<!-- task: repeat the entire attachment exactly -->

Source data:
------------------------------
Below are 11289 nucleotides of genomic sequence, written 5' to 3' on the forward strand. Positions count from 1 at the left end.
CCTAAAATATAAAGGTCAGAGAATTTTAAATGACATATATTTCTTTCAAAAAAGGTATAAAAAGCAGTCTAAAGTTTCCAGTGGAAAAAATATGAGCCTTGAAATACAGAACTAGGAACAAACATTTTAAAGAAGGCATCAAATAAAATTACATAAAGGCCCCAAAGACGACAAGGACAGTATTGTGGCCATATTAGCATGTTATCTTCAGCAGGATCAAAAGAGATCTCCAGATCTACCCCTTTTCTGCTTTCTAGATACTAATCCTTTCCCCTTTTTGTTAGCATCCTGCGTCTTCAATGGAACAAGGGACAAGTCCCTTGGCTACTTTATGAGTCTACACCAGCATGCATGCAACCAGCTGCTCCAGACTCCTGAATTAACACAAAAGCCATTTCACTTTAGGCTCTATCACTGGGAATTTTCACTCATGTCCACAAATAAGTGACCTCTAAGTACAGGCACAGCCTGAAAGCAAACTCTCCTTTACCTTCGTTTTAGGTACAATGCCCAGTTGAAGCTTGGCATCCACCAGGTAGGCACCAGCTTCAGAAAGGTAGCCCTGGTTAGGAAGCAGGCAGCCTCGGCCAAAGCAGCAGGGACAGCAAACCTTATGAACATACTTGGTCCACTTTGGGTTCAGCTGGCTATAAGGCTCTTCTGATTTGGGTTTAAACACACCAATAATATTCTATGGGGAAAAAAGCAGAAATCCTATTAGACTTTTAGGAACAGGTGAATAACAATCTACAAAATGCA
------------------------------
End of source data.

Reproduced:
Below are 11289 nucleotides of genomic sequence, written 5' to 3' on the forward strand. Positions count from 1 at the left end.
CCTAAAATATAAAGGTCAGAGAATTTTAAATGACATATATTTCTTTCAAAAAAGGTATAAAAAGCAGTCTAAAGTTTCCAGTGGAAAAAATATGAGCCTTGAAATACAGAACTAGGAACAAACATTTTAAAGAAGGCATCAAATAAAATTACATAAAGGCCCCAAAGACGACAAGGACAGTATTGTGGCCATATTAGCATGTTATCTTCAGCAGGATCAAAAGAGATCTCCAGATCTACCCCTTTTCTGCTTTCTAGATACTAATCCTTTCCCCTTTTTGTTAGCATCCTGCGTCTTCAATGGAACAAGGGACAAGTCCCTTGGCTACTTTATGAGTCTACACCAGCATGCATGCAACCAGCTGCTCCAGACTCCTGAATTAACACAAAAGCCATTTCACTTTAGGCTCTATCACTGGGAATTTTCACTCATGTCCACAAATAAGTGACCTCTAAGTACAGGCACAGCCTGAAAGCAAACTCTCCTTTACCTTCGTTTTAGGTACAATGCCCAGTTGAAGCTTGGCATCCACCAGGTAGGCACCAGCTTCAGAAAGGTAGCCCTGGTTAGGAAGCAGGCAGCCTCGGCCAAAGCAGCAGGGACAGCAAACCTTATGAACATACTTGGTCCACTTTGGGTTCAGCTGGCTATAAGGCTCTTCTGATTTGGGTTTAAACACACCAATAATATTCTATGGGGAAAAAAGCAGAAATCCTATTAGACTTTTAGGAACAGGTGAATAACAATCTACAAAATGCA